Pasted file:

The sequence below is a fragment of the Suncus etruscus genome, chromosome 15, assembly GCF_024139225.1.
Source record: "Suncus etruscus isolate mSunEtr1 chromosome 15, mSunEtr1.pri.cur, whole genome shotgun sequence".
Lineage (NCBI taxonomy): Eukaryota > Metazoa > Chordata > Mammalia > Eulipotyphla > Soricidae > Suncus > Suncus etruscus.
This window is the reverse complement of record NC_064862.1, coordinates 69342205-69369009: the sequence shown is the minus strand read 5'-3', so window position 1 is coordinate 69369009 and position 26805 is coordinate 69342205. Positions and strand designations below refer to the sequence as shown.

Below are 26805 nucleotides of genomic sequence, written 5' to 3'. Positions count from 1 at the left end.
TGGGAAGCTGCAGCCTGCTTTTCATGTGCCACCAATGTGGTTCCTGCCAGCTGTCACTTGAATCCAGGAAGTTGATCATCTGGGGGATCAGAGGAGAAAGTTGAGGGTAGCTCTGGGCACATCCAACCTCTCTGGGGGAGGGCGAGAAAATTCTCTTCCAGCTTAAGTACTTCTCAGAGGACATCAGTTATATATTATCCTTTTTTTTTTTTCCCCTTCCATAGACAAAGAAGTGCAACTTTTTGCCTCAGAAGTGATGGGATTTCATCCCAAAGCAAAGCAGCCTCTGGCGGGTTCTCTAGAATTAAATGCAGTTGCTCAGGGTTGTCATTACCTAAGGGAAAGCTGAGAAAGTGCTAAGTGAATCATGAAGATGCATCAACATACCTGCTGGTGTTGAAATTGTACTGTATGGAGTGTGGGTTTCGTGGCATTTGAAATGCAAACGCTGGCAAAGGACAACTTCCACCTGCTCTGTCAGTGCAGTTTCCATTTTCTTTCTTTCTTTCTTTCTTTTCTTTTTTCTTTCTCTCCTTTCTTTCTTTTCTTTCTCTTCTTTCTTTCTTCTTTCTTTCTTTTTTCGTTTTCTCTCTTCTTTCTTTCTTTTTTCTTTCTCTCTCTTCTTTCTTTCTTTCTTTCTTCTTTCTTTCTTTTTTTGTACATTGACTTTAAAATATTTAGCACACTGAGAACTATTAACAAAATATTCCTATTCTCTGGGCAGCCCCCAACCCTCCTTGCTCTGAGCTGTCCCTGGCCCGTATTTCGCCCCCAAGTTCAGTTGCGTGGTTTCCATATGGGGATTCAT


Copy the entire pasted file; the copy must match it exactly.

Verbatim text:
The sequence below is a fragment of the Suncus etruscus genome, chromosome 15, assembly GCF_024139225.1.
Source record: "Suncus etruscus isolate mSunEtr1 chromosome 15, mSunEtr1.pri.cur, whole genome shotgun sequence".
Lineage (NCBI taxonomy): Eukaryota > Metazoa > Chordata > Mammalia > Eulipotyphla > Soricidae > Suncus > Suncus etruscus.
This window is the reverse complement of record NC_064862.1, coordinates 69342205-69369009: the sequence shown is the minus strand read 5'-3', so window position 1 is coordinate 69369009 and position 26805 is coordinate 69342205. Positions and strand designations below refer to the sequence as shown.

Below are 26805 nucleotides of genomic sequence, written 5' to 3'. Positions count from 1 at the left end.
TGGGAAGCTGCAGCCTGCTTTTCATGTGCCACCAATGTGGTTCCTGCCAGCTGTCACTTGAATCCAGGAAGTTGATCATCTGGGGGATCAGAGGAGAAAGTTGAGGGTAGCTCTGGGCACATCCAACCTCTCTGGGGGAGGGCGAGAAAATTCTCTTCCAGCTTAAGTACTTCTCAGAGGACATCAGTTATATATTATCCTTTTTTTTTTTTCCCCTTCCATAGACAAAGAAGTGCAACTTTTTGCCTCAGAAGTGATGGGATTTCATCCCAAAGCAAAGCAGCCTCTGGCGGGTTCTCTAGAATTAAATGCAGTTGCTCAGGGTTGTCATTACCTAAGGGAAAGCTGAGAAAGTGCTAAGTGAATCATGAAGATGCATCAACATACCTGCTGGTGTTGAAATTGTACTGTATGGAGTGTGGGTTTCGTGGCATTTGAAATGCAAACGCTGGCAAAGGACAACTTCCACCTGCTCTGTCAGTGCAGTTTCCATTTTCTTTCTTTCTTTCTTTCTTTTCTTTTTTCTTTCTCTCCTTTCTTTCTTTTCTTTCTCTTCTTTCTTTCTTCTTTCTTTCTTTTTTCGTTTTCTCTCTTCTTTCTTTCTTTTTTCTTTCTCTCTCTTCTTTCTTTCTTTCTTTCTTCTTTCTTTCTTTTTTTGTACATTGACTTTAAAATATTTAGCACACTGAGAACTATTAACAAAATATTCCTATTCTCTGGGCAGCCCCCAACCCTCCTTGCTCTGAGCTGTCCCTGGCCCGTATTTCGCCCCCAAGTTCAGTTGCGTGGTTTCCATATGGGGATTCAT